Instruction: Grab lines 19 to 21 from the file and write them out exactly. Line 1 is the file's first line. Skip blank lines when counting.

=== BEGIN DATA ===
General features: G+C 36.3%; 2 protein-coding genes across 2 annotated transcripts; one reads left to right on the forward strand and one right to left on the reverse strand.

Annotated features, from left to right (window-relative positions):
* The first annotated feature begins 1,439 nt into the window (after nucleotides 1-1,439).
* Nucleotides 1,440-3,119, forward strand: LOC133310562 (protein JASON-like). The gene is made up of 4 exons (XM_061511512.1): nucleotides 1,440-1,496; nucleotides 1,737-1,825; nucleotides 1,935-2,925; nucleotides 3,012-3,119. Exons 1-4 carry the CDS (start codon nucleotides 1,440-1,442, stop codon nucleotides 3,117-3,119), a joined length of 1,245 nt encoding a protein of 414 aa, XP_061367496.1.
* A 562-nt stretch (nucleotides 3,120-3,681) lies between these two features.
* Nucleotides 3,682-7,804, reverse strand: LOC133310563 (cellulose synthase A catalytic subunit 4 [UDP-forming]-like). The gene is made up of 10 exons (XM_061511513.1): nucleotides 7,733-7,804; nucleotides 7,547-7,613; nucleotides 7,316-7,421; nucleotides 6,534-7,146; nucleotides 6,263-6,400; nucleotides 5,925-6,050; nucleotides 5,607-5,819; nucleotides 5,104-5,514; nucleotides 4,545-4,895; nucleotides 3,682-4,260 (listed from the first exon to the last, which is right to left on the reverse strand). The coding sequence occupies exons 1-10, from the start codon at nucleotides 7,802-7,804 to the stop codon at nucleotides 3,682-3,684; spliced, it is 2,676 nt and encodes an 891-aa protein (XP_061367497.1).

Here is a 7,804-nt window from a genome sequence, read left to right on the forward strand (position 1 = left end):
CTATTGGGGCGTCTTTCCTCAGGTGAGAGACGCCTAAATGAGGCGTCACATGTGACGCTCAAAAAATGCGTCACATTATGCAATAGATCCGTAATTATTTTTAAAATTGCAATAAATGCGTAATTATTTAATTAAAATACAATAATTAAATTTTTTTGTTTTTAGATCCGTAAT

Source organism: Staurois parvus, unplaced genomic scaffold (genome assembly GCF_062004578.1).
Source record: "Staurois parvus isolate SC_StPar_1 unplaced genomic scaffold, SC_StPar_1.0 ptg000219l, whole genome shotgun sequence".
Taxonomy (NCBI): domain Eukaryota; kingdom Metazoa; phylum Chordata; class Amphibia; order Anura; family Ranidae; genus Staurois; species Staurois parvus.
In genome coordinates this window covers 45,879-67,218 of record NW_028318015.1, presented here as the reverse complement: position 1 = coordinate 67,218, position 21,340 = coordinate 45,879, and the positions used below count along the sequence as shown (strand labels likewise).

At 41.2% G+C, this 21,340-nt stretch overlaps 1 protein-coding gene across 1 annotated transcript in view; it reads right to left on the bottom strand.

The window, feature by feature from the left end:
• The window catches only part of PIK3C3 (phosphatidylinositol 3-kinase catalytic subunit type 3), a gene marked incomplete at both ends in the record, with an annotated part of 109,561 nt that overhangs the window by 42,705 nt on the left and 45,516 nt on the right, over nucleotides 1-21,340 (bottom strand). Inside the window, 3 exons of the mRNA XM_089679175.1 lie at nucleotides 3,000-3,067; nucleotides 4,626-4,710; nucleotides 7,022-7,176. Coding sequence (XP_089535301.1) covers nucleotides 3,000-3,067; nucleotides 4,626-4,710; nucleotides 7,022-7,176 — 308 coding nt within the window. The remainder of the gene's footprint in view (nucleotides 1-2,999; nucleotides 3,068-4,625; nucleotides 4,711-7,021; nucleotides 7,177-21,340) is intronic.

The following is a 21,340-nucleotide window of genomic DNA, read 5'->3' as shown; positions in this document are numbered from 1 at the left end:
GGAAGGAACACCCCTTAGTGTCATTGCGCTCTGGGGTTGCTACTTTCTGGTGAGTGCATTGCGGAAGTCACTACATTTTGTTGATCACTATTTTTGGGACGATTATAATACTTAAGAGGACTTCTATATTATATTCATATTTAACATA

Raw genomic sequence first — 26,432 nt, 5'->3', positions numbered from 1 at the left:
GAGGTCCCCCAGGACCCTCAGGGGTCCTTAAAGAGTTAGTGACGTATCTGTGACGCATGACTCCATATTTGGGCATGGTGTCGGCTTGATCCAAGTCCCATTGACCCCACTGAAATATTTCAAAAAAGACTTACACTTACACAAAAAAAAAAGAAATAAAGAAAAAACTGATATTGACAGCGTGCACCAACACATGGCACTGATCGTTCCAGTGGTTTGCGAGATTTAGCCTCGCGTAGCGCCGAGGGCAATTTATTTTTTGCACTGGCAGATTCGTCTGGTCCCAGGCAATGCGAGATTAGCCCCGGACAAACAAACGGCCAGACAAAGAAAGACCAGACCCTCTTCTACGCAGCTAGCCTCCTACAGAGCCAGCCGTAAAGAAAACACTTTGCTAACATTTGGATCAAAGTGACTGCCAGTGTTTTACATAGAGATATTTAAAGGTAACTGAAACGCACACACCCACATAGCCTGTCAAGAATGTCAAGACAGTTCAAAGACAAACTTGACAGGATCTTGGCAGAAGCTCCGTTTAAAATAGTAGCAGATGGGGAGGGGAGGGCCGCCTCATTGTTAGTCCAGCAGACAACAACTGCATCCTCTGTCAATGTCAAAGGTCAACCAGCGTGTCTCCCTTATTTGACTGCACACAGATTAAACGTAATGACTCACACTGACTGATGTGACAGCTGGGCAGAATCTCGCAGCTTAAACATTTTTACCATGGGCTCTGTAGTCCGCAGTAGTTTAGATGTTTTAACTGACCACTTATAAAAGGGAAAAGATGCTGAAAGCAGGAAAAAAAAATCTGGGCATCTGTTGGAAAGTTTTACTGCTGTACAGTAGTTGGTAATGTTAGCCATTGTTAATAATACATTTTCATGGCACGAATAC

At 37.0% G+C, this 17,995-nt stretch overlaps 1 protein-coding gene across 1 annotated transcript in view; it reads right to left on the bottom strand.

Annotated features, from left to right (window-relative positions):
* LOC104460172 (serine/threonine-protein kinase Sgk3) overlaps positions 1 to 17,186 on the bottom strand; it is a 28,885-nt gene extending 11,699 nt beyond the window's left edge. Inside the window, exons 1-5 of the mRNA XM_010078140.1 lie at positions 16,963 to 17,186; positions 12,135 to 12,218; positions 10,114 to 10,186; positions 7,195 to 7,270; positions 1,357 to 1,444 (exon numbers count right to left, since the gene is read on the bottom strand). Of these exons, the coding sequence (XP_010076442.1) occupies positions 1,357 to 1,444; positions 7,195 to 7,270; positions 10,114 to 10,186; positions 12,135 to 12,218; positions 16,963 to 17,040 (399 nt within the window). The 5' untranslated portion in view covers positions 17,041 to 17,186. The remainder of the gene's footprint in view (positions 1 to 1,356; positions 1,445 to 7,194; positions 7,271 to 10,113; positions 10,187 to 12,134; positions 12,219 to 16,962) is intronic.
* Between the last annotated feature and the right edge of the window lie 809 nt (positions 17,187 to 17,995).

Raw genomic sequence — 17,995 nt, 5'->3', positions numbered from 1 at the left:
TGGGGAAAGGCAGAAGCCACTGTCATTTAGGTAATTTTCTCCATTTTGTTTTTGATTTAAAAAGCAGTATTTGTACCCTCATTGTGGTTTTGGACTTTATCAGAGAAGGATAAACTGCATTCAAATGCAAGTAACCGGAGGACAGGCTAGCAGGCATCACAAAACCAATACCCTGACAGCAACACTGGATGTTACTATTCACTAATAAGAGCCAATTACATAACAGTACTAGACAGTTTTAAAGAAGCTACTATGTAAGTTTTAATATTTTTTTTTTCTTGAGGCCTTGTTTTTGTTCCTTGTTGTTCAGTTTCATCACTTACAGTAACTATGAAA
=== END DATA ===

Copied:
GAGGTCCCCCAGGACCCTCAGGGGTCCTTAAAGAGTTAGTGACGTATCTGTGACGCATGACTCCATATTTGGGCATGGTGTCGGCTTGATCCAAGTCCCATTGACCCCACTGAAATATTTCAAAAAAGACTTACACTTACACAAAAAAAAAAGAAATAAAGAAAAAACTGATATTGACAGCGTGCACCAACACATGGCACTGATCGTTCCAGTGGTTTGCGAGATTTAGCCTCGCGTAGCGCCGAGGGCAATTTATTTTTTGCACTGGCAGATTCGTCTGGTCCCAGGCAATGCGAGATTAGCCCCGGACAAACAAACGGCCAGACAAAGAAAGACCAGACCCTCTTCTACGCAGCTAGCCTCCTACAGAGCCAGCCGTAAAGAAAACACTTTGCTAACATTTGGATCAAAGTGACTGCCAGTGTTTTACATAGAGATATTTAAAGGTAACTGAAACGCACACACCCACATAGCCTGTCAAGAATGTCAAGACAGTTCAAAGACAAACTTGACAGGATCTTGGCAGAAGCTCCGTTTAAAATAGTAGCAGATGGGGAGGGGAGGGCCGCCTCATTGTTAGTCCAGCAGACAACAACTGCATCCTCTGTCAATGTCAAAGGTCAACCAGCGTGTCTCCCTTATTTGACTGCACACAGATTAAACGTAATGACTCACACTGACTGATGTGACAGCTGGGCAGAATCTCGCAGCTTAAACATTTTTACCATGGGCTCTGTAGTCCGCAGTAGTTTAGATGTTTTAACTGACCACTTATAAAAGGGAAAAGATGCTGAAAGCAGGAAAAAAAAATCTGGGCATCTGTTGGAAAGTTTTACTGCTGTACAGTAGTTGGTAATGTTAGCCATTGTTAATAATACATTTTCATGGCACGAATAC

At 37.0% G+C, this 17,995-nt stretch overlaps 1 protein-coding gene across 1 annotated transcript in view; it reads right to left on the bottom strand.

Annotated features, from left to right (window-relative positions):